Three Life Lessons from the Most Generous Person I Know

Who taught you about generosity? Many have brought wisdom and illustrious generosity actions into my life, but some stand out more than others with consistent generosity in their daily lives.Take a moment and write down the name of the most generous person you know.

Now write three characteristics of that person that you would want to emulate in your life.

I constantly marvel at those who are generous beyond expectations. Here are three lessons I have learned while watching generous people live all around me.

  1. God is the source of true success. In most cases, those who have the opportunity to be generous with wealth have achieved this wealth through hard work. Yet, in the midst of starting their own company or becoming wildly successful in their field of expertise, they have this deep appreciation for how God has provided. While their personality can fill the room, I don’t usually feel their ego squeezing everyone else out. This understanding leads to the conclusion often spoke: “If God owns it all, the question is not ‘How much do I give back to God?’, rather ‘How much should I keep?’” For God is the supply and He knows your needs: “my God will meet all your needs according to the riches of his glory in Christ Jesus” (Philippians 4:19).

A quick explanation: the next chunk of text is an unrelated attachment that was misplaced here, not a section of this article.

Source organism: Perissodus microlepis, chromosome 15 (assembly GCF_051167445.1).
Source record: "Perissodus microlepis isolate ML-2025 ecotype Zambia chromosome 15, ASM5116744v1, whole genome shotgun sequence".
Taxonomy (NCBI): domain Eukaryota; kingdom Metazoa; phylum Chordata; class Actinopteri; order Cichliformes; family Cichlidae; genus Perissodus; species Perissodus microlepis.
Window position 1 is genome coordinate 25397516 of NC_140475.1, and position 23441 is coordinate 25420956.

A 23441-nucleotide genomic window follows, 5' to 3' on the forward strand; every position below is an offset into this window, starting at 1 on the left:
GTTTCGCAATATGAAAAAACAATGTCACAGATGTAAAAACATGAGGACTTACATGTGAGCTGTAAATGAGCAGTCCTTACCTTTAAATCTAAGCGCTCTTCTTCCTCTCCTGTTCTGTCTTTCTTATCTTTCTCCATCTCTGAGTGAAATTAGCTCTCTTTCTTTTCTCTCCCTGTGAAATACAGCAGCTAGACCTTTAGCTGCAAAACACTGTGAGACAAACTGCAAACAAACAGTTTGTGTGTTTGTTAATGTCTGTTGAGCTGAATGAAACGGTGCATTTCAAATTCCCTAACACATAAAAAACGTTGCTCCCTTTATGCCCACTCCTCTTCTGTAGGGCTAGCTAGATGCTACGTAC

2. Generous people are not miserable people. Quite the contrary. They are joy-filled. While I have no scientific evidence, I have never seen this contradicted. There is a distinct connection between financial generosity and joy. This all points to personal perspective on money. The Rich Young Ruler had too much of his identity wrapped up in his personal wealth – he was not willing to allow the throne of his heart to be occupied by something other than money. Meanwhile, Zaccheaus was so overwhelmed by meeting Jesus, that he responded with reconciliation and generosity. The grace of Jesus causes a profound paradox: you gain by giving.
  3. Generosity goes way beyond the wallet. The most generous person I know is generous beyond his money. He has no sense of superiority over others. He loans out his personal belongings all the time (people borrow his car and he thinks nothing of it). He truly has a generous spirit. He gives his wisdom, time, networking… all for the benefit of others… without asking or expecting  anything in return.

When I was eight years old, I was standing by my mom and dad after a morning worship service. Our pastor approached us in the foyer and began to chat with us and then proposed a question: “Glen, our worship services are packed and we are preparing to launch a third worship service at 8am…” STOP. Did I mention that I was 8? My mind immediately begins to consider ways to interrupt this outcome – I like sleeping in a bit later on Sunday mornings. How can I defend my self here?

Too late… because my dad interrupted Pastor Dave, but not with self-defense: “We’re in. You can count on us.” In that moment, I got it. My dad displayed sacrificial generosity; inconvenience for our family so that more people could hear the message of Jesus Christ was no inconvenience at all.

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